Part IV, Chapter XXI
The Woolen Manufacture, (continued). Characteristics of the American Industry
Having surveyed the growth of the two great branches of the American wool manufacture, we are prepared to consider the more difficult problems concerning the effects of protection: the technical development of the industry in this country and in Europe, the effectiveness of the labor and capital engaged, the prospect of attaining independence of tariff support. Was the growth similar to that in other textile industries? As regards cottons, we have seen that extremely high duties can be fairly said to have been almost without effect either for good or evil: they did not check industrial progress, nor did they serve to promote it. The history of the silk manufacture suggests, even if it does not quite prove, that a newly-established industry may not only grow in size under the influence of protection, but advance in effectiveness. What does the evidence indicate in the case of woolens?
The preceding account of the history and characteristics of the worsted and woolen branches would lead one to surmise that the first named, young though it is, would have proved more likely to give scope to the special industrial excellences of our inventors and business leaders, and more promising as regards eventual independence. The woolen branch, on the other hand, seems to have characteristics that indicate less adaptability to American conditions, a field less favorable for American enterprise. Yet it is not clear that distinctions or conclusions of this sort can be maintained. The course of development in both branches has been different from that in the other textile industries; the situation in many respects is puzzling.
First, as regards worsteds. Here, to repeat, the opportunities for American industrial talent seem promising. Yet it appears that in precisely the direction where one looks for advance by Americans,—the invention of new machinery or improvement of old,—the worsted manufacture showed least indication of progress or of independence. On the contrary, it seems to have remained under European tutelage, content to import and to use European machinery. This at all events was the case in those departments of the industry which are most distinctive,—combing and the operations closely connected with combing. The facts brought out by the Tariff Board in 1912 were surprising. It appeared that in the worsted mills hardly any machinery, in all the processes up to and including spinning, was of domestic make. Almost all the combing machines were imported, almost all the drawing frames (these begin the manipulation of the tops as delivered from the combs, reducing the tops to a thin sliver ready for spinning), almost all the frame spinning machinery, and absolutely all of the mule spindles. Such small fraction of the combing and spinning machinery as was of American make was a direct copy of that imported. Leadership in the industry was clearly on the other side of the water.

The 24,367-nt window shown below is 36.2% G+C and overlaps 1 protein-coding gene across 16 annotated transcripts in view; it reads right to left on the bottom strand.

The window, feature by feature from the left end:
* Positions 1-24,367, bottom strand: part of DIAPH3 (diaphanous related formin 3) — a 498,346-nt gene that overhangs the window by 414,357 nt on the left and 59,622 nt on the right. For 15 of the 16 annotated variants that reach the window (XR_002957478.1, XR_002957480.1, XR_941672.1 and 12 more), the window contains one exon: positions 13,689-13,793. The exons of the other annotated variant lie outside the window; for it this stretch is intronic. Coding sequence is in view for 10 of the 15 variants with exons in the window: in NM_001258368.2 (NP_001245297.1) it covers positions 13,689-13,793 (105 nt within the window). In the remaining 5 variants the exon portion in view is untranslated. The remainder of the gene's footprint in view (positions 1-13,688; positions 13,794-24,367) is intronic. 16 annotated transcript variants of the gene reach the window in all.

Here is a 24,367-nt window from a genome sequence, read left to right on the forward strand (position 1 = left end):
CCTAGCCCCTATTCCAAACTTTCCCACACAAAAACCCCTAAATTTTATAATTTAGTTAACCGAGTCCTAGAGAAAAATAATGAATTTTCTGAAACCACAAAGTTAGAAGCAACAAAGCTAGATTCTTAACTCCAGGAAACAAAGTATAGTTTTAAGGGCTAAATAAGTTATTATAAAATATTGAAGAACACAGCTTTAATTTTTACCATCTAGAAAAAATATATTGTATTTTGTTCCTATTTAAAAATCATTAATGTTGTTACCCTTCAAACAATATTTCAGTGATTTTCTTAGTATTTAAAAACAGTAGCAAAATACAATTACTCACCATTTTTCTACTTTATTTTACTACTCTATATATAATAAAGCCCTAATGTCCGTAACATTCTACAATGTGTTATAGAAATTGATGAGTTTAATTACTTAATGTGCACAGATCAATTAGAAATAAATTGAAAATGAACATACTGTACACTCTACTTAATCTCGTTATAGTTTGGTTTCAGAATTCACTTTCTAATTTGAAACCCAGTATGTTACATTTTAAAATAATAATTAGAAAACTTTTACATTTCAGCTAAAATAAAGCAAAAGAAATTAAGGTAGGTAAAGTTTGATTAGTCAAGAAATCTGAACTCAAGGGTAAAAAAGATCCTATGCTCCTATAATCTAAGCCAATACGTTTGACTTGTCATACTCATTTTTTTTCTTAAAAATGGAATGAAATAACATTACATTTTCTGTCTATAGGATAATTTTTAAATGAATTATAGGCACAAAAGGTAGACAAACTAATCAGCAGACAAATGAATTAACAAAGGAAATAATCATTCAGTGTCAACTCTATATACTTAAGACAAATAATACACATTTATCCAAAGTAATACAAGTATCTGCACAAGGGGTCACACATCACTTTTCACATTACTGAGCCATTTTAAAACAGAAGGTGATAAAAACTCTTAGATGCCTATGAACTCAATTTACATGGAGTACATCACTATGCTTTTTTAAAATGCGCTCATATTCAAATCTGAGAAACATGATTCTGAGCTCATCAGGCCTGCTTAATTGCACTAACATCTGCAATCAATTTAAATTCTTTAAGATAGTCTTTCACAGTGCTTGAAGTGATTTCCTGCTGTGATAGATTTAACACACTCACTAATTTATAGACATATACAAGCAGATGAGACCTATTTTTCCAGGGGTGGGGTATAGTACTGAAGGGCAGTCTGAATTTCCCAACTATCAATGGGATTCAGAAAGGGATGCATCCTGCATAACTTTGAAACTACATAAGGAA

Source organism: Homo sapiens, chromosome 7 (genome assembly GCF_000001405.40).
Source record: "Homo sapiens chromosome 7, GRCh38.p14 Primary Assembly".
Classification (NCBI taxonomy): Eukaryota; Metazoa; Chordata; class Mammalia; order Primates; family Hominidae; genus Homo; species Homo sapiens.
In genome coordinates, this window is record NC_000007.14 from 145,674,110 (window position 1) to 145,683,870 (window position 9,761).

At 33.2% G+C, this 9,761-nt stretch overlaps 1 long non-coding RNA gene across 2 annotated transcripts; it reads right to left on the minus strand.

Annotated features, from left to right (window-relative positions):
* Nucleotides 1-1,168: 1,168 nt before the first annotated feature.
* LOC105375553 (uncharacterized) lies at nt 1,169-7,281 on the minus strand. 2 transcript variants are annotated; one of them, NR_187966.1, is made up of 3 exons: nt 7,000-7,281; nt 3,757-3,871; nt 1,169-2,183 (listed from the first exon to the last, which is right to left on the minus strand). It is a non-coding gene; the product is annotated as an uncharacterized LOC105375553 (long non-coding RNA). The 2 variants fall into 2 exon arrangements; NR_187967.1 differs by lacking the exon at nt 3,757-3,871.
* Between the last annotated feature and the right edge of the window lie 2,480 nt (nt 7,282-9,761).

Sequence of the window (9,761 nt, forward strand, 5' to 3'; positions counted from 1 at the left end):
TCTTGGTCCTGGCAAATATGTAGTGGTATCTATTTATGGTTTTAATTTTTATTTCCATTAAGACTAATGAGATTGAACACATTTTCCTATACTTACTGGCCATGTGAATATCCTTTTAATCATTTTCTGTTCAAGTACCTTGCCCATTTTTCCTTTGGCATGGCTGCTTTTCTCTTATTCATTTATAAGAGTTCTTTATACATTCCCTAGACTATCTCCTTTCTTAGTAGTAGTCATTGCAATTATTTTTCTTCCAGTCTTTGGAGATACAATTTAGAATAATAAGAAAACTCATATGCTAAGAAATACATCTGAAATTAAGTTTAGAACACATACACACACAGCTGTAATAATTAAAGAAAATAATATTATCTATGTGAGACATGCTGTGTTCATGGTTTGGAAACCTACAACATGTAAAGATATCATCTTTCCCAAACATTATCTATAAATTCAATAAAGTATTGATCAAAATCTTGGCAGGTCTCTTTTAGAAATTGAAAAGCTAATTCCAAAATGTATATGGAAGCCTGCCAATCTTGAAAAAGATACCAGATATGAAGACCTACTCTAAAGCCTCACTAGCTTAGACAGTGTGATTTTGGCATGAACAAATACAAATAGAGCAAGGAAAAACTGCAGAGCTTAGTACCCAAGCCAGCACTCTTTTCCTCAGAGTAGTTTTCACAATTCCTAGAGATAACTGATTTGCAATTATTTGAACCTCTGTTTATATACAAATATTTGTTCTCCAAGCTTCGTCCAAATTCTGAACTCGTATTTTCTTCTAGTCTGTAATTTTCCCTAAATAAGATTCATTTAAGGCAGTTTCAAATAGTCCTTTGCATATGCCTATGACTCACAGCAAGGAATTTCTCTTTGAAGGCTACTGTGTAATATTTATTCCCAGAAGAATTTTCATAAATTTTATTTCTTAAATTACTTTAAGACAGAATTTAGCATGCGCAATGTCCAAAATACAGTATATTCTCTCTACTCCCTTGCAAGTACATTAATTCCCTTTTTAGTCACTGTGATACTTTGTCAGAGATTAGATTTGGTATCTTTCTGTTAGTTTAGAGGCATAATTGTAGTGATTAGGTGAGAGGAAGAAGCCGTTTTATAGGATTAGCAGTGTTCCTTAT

Nor did it appear that there was anything in the organization of the working force or in the efficiency of the individual operatives which gave any advantage to Americans. The evidence on this topic, taken at its face, pointed to but one conclusion. It is true that here, as elsewhere, the turn taken by the protective controversy caused the manufacturers to lay stress on their own disabilities or failings. The notion current among protectionists for many years, that duties should be so levied as to cover higher cost of production in the United States, led their spokesmen to dilate on disadvantages and on the absence of any factors making for advantage or special effectiveness. The mill operatives, it was said, were chiefly of foreign birth, and not of the best foreign birth,—raw agricultural laborers from southern and eastern Europe, suddenly transplanted to factory towns; not equal in steadiness, skill, even tractableness, to the English, German, and French who remained in the competing mills of these several countries. The American mills were said to have the same equipment; the operatives performed the same tasks and performed them no better, nay, not so well; how could the industry possibly maintain itself, paying American rates of wages, without protection? On the principles of protection, the argument was unanswerable; its applicability in this case apparently was beyond cavil. It raised unequivocally the fundamental questions that underlie the whole controversy. Is it worth while to support industries that have no superiority over their foreign competitors, and show no prospect of attaining any? If all American industries were in the same state as the worsted manufacture (in the departments here under consideration),—if all machinery were quite the same as in Europe, all workmen no more efficient, all management no better,—could the product of American industry be larger, and could wages in general be higher? Was not the industry one in which the effectiveness of industry failed to measure up to the general American standard of effectiveness, which alone makes possible a high general rate of wages?